The Dunning-Kruger Effect: Let Us Consider This Stupid Phenomenon

Ignorance is a fist.

Of late, the Dunning-Kruger effect has piqued our interest. We’ve often wondered why our one boss was the way he is.

Why? Professional Moron’s esteemed editor, Mr. Wapojif, is: stunningly beautiful in every way, exceptionally intelligent, astonishingly gifted at everything, and pretty much perfect.

Well… at least he keeps telling us that. Until we did some reading on David Dunning and Justin Kruger’s cognitive bias research.

Dunning-Kruger Effect

Mr. Wapojif talks a good talk, but he’s really pretty much delusional and incompetent.

He smells bad, is a bit stupid, can barely walk down a road without falling over, and thinks picking his nose in public is “the height of cultural elegance”.

So what’s up with him, then? Why is he blind to his uselessness?

As you can see in the above clip, it’s all to do with the Dunning-Kruger effect. We don’t like to get overly political on this site, but this cognitive bias is rather prevalent in right wing ideologies a lot of the time.

There’s a certain world leader who fits the bill rather magnificently (and, no, we’re not on about Mr. Wapojif again).

In 1999, Dunning and Kruger released a thesis titled: Unskilled and Unaware of It: How Difficulties in Recognizing One’s Own Incompetence Lead to Inflated Self-Assessments. As they state in the introduction:

"People tend to hold overly favorable views of their abilities in many social and intellectual domains. The authors suggest that this overestimation occurs, in part, because people who are unskilled in these domains suffer a dual burden: Not only do these people reach erroneous conclusions and make unfortunate choices, but their incompetence robs them of the metacognitive ability to realize it."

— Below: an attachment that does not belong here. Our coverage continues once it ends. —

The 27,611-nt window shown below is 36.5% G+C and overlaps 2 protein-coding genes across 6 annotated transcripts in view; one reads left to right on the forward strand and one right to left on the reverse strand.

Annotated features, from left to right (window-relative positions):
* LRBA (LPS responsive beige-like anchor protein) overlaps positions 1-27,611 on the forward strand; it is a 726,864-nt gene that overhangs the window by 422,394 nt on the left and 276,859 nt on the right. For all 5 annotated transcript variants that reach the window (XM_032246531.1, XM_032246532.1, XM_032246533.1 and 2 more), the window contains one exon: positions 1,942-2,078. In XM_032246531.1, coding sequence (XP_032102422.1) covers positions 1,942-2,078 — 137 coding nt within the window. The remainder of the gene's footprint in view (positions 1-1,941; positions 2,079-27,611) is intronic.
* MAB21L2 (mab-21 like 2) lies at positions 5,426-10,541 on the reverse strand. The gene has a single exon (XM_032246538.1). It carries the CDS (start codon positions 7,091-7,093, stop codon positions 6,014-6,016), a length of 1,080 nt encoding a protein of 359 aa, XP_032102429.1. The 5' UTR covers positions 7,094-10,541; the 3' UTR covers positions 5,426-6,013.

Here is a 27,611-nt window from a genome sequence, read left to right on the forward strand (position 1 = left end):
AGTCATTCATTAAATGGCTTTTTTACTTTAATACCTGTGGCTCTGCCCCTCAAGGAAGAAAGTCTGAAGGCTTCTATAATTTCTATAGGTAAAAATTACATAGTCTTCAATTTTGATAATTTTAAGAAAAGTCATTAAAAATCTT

It’s all about illusory superiority, then. Where we’re from, the North West of England, a large sect of the population clearly labours under the issue—we’re often astonished how overly confident some of the people we meet are, despite lacking any real ability.

Until we came across Dunning and Kruger’s work, we had no explanation for it other than “they’re delusional”.

But this isn’t us getting all high and mighty here. Look—we run a site called Professional Moron.

We’re idiots. On our best days, we struggle to add 13 + 44 together without having to stop, think long and hard about it, and then stump for a calculator on a computer we could never create in a billion years.

But, we have the good grace and self-awareness to recognise it. And that’s what we’re championing today: self-awareness.

How do you manage this? Be aware of others around you, your actions towards others, and just consider something before doing it.

For example, not slamming your flat door shut at 4am and waking us up, like our neighbour did a few hours back. It’ll make the world a nicer place.

Dispense with some gibberish!

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